It was he who organized the first carnival in our village, with the agenda to generate mutual understanding among the two races. He wanted most of the villagers to meet the English culture. At the same time, he also wanted some of his new white-skinned recruits to witness the vivacious nature of the Indian side as well, for the carnival was supposed to showcase a blend of both cultures. Hence, the carnival possessed a diversity that outshined India’s. Each side was determined to bring out their best. Various exhibitions and performances were to take place for two days, concluding with the first motion picture to be ever played in the village.
It was on the first night of the carnival that I was admiring the snake charmer and his pet, all the while holding my elder brother’s hand. My father had permitted me to attend the carnival after I promised to always stay with my elder brother and not wander off; a promise which I knew would last only for 10 minutes after we entered the carnival. Just as I had expected, my brother’s friends came over and he left with them, bribing me with a few annas and convincing me that there will be 3 mangoes waiting for me once we reach home. So it was just me, exploring a vivid world.
Just when I thought nothing would grab my attention as the snake and its master did, I saw a man walking on fire! It pained me more to see him accomplish this daring task than it did to him. The cheers and the ‘hurrahs’ that greeted him once he crossed the pool of embers was deafening. After the mentally tiring task of averting my eyes from him, I saw for the first time what an English royal family looked like. For in front of my eyes, there was a fifteen feet oil canvas of the Queen with her family. They were very different from our rajas and ranis. For the first time, I laid my eyes upon a clown, a man with extremely long legs and Indian and British women dancing side by side. The whole night was like a delicious feast for my eyes, with lots of varieties and tastes.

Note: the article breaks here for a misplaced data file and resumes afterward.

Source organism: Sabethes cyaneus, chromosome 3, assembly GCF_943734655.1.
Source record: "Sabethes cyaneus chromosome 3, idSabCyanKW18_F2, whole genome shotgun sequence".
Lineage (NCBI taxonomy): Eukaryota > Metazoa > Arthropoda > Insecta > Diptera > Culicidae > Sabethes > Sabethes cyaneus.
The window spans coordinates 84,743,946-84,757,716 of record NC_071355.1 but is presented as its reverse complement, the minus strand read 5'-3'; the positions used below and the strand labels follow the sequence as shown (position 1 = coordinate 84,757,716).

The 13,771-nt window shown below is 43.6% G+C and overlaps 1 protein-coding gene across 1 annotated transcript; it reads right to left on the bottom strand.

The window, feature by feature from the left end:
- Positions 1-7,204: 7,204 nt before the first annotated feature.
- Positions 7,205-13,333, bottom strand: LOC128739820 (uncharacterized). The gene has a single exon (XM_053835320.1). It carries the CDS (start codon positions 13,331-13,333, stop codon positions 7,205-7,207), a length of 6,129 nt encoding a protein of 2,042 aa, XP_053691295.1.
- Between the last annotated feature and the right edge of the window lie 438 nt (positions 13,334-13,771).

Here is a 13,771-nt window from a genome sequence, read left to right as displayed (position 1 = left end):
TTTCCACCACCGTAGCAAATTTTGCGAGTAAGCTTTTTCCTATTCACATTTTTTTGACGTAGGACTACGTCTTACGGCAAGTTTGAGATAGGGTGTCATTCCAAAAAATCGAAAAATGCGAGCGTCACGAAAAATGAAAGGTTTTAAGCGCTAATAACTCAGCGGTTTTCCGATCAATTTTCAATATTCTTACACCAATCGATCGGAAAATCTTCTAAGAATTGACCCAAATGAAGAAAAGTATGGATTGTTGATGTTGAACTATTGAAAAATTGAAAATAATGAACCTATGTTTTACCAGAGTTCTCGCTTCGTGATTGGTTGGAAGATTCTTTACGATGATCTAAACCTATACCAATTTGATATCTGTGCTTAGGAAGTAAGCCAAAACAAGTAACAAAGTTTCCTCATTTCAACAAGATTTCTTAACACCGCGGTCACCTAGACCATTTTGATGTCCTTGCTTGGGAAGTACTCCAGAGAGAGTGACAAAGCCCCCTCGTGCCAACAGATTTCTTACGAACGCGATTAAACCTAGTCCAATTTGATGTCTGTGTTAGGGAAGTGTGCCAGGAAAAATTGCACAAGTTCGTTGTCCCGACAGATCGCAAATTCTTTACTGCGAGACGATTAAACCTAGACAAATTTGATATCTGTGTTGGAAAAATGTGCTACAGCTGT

Then, out of nowhere, a huge explosion close by made me jump. Instinctively, I scrambled to get away from the source of the explosion and ran into a wall, which said, “Ouch!”
It took me a moment to realize that what I had mistaken for a wall, in fact, turned out to be a man.
A mountain of a man!
When I began to apologize, he grabbed me by the collar of my kurta and lifted me over his head (single-handedly). Through his grinding teeth, he said, “Watch where you’re going you filthy vermin. Next time I see you, I’ll send you back to you’re mother, crippled.” And the best reply I gave to this humungous brute was a teary-eyed whimper. Satisfied that he had gotten through to me and bashed me up mentally, he let me go. Now, this was a seven feet drop, mind you, and landing on them made my buttocks burn for a whole day. I twisted my neck to take one last look at this man and saw him bend over and pick something up. Probably something he had dropped when I ran into him. I wouldn’t have bothered anymore if I hadn’t seen it shine. The thing that he picked up was shiny. A second later I realized it was silver.
Shiny, silvery and sharp.
Now if any sane person came across such a monster, who threatens you with the very first words that come out of his mouth, you will never want to meet him again. You will make sure that you immediately take off in the opposite direction.
But I challenge you to bring a six-year-old lad in front of me who can be considered sane. I guarantee that he shall not know that a word called danger exists.
So, me, being a not-so-sane six-year-old boy, oblivious to any danger and enthralled by my encounter with this powerful being, scampered behind him, eager to find out more.
I saw what caused the explosion was the firing up of an automobile. A foreigner dressed fully in black was shouting in fluent Hindi to all the curious villagers gathered around his machine, explaining what this machine did.